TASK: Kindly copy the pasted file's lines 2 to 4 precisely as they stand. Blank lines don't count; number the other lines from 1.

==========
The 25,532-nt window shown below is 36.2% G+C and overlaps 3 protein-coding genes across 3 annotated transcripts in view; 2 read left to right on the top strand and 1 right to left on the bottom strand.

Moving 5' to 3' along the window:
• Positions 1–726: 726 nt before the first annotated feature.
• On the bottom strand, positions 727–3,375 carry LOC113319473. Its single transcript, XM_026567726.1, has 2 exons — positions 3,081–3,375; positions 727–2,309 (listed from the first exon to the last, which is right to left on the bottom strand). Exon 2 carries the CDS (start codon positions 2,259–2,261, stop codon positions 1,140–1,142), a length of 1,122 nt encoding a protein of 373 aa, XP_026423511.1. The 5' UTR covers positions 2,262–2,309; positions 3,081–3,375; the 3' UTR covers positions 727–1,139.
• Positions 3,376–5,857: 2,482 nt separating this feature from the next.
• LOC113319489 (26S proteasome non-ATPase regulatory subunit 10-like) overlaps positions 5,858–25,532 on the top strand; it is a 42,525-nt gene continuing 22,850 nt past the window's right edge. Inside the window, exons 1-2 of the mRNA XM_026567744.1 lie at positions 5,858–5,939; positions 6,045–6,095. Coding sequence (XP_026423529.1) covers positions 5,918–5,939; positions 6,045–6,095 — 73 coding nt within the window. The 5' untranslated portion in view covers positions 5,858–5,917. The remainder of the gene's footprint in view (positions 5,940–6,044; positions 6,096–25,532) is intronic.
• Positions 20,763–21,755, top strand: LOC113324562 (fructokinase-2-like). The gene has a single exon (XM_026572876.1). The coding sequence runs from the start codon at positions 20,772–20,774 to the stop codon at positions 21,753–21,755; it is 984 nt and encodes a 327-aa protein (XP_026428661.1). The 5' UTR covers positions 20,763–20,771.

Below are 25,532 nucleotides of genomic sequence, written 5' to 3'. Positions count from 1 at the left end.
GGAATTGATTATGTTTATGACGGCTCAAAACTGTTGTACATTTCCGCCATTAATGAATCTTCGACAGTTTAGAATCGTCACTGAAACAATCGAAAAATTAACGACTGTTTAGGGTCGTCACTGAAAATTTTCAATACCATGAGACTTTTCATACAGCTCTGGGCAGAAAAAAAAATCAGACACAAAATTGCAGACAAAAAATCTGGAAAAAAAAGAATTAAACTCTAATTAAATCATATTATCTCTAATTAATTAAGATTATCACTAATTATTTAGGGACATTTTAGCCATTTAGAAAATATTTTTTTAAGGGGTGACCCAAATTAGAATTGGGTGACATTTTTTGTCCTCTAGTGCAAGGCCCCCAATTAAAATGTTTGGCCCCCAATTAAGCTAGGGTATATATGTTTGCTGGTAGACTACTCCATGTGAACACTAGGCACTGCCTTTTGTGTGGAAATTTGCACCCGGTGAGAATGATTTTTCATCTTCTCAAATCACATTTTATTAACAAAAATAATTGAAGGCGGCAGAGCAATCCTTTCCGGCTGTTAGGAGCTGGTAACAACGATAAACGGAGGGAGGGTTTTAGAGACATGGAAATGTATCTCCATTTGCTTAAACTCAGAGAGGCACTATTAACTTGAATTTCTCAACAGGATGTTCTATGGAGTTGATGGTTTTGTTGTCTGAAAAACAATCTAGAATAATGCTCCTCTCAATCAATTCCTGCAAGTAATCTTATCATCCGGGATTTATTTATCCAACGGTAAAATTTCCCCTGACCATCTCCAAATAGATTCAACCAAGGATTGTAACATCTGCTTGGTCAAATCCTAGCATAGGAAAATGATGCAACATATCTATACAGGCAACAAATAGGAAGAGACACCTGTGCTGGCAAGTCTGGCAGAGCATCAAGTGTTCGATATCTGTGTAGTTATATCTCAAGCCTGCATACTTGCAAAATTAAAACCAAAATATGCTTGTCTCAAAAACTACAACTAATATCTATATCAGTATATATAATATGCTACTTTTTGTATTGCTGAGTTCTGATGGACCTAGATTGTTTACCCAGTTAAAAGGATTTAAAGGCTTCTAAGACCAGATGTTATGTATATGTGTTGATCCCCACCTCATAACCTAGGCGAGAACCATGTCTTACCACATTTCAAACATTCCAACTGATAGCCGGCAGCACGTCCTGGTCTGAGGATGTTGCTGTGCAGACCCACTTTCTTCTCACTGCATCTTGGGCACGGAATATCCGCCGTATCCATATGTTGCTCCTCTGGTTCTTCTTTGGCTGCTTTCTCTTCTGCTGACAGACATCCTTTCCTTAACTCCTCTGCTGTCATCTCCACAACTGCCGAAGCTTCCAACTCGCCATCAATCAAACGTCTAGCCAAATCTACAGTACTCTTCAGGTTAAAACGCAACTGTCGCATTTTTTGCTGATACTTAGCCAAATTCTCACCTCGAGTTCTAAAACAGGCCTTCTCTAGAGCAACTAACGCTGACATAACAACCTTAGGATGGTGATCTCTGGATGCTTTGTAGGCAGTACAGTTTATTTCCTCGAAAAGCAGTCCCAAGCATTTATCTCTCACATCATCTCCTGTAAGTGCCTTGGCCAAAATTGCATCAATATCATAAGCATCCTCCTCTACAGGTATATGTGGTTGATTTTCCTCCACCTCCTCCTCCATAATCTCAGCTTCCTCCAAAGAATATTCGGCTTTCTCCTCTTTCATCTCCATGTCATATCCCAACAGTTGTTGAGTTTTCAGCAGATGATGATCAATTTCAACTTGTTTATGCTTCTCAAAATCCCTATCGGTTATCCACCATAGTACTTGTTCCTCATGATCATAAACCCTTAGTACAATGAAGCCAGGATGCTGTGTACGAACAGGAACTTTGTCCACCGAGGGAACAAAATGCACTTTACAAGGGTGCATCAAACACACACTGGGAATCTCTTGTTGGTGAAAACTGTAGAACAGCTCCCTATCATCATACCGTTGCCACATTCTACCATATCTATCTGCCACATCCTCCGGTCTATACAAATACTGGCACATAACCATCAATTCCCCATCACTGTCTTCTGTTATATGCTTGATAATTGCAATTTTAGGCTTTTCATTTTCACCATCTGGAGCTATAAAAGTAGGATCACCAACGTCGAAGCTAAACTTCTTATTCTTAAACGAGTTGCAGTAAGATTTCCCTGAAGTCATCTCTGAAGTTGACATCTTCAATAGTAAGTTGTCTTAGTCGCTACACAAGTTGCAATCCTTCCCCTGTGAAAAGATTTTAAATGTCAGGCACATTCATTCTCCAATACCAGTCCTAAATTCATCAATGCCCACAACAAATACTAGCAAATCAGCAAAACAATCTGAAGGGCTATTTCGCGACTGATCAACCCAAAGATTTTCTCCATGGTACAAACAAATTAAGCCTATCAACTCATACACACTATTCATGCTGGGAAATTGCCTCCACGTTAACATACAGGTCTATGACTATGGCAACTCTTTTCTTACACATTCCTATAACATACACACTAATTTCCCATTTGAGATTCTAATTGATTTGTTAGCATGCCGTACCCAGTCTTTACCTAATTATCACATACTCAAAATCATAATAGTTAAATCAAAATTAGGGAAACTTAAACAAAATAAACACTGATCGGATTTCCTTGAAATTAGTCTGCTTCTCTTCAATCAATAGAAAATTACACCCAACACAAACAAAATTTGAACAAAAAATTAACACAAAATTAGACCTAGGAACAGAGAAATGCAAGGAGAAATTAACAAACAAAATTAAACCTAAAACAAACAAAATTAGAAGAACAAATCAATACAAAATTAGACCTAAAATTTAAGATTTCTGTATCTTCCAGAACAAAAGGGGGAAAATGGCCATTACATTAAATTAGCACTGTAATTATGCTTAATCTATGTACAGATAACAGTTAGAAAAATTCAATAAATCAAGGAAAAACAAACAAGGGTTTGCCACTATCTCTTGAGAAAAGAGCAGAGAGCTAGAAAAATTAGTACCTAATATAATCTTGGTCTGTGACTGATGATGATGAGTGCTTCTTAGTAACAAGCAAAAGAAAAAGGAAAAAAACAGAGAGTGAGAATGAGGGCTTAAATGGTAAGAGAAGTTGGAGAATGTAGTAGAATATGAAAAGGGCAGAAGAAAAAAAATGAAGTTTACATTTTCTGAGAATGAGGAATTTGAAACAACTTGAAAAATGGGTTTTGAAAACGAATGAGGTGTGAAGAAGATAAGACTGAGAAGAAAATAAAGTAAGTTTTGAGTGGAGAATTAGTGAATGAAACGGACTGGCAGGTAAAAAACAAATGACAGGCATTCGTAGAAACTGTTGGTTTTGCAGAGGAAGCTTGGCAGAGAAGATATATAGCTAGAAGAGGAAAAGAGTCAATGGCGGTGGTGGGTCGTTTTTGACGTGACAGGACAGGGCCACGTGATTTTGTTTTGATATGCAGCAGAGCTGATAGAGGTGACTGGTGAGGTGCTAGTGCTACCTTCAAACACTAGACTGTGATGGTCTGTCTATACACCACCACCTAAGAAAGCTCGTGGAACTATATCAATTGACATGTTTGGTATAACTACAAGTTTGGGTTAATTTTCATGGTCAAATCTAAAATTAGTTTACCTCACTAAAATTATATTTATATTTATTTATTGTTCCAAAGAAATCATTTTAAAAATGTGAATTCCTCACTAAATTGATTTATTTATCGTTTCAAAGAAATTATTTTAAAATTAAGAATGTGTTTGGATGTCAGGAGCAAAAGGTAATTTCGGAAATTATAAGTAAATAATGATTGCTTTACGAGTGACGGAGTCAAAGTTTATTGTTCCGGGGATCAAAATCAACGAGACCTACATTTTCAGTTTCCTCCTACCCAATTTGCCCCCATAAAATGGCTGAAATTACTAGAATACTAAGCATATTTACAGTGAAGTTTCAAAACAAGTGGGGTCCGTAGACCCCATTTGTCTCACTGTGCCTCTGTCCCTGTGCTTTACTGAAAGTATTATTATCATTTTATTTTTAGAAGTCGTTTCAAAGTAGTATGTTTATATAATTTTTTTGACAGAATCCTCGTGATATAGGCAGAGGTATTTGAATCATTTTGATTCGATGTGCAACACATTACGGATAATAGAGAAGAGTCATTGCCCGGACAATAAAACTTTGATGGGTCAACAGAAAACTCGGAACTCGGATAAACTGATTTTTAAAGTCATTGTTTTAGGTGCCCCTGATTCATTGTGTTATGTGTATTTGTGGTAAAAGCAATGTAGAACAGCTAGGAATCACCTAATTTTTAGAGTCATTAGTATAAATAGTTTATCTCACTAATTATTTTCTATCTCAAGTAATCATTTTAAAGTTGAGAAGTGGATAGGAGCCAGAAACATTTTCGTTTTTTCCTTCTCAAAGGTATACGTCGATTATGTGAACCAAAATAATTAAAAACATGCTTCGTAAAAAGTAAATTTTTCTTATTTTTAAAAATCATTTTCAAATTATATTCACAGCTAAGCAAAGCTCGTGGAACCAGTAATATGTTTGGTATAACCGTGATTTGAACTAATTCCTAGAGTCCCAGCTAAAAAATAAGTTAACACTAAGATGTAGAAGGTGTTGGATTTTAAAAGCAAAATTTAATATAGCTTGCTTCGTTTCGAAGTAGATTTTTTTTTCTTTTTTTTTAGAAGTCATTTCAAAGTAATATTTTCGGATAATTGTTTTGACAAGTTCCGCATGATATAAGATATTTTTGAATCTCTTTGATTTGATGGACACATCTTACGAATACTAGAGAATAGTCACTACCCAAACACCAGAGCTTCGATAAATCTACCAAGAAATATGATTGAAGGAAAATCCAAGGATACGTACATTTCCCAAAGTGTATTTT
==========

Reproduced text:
Moving 5' to 3' along the window:
• Positions 1–726: 726 nt before the first annotated feature.
• On the bottom strand, positions 727–3,375 carry LOC113319473. Its single transcript, XM_026567726.1, has 2 exons — positions 3,081–3,375; positions 727–2,309 (listed from the first exon to the last, which is right to left on the bottom strand). Exon 2 carries the CDS (start codon positions 2,259–2,261, stop codon positions 1,140–1,142), a length of 1,122 nt encoding a protein of 373 aa, XP_026423511.1. The 5' UTR covers positions 2,262–2,309; positions 3,081–3,375; the 3' UTR covers positions 727–1,139.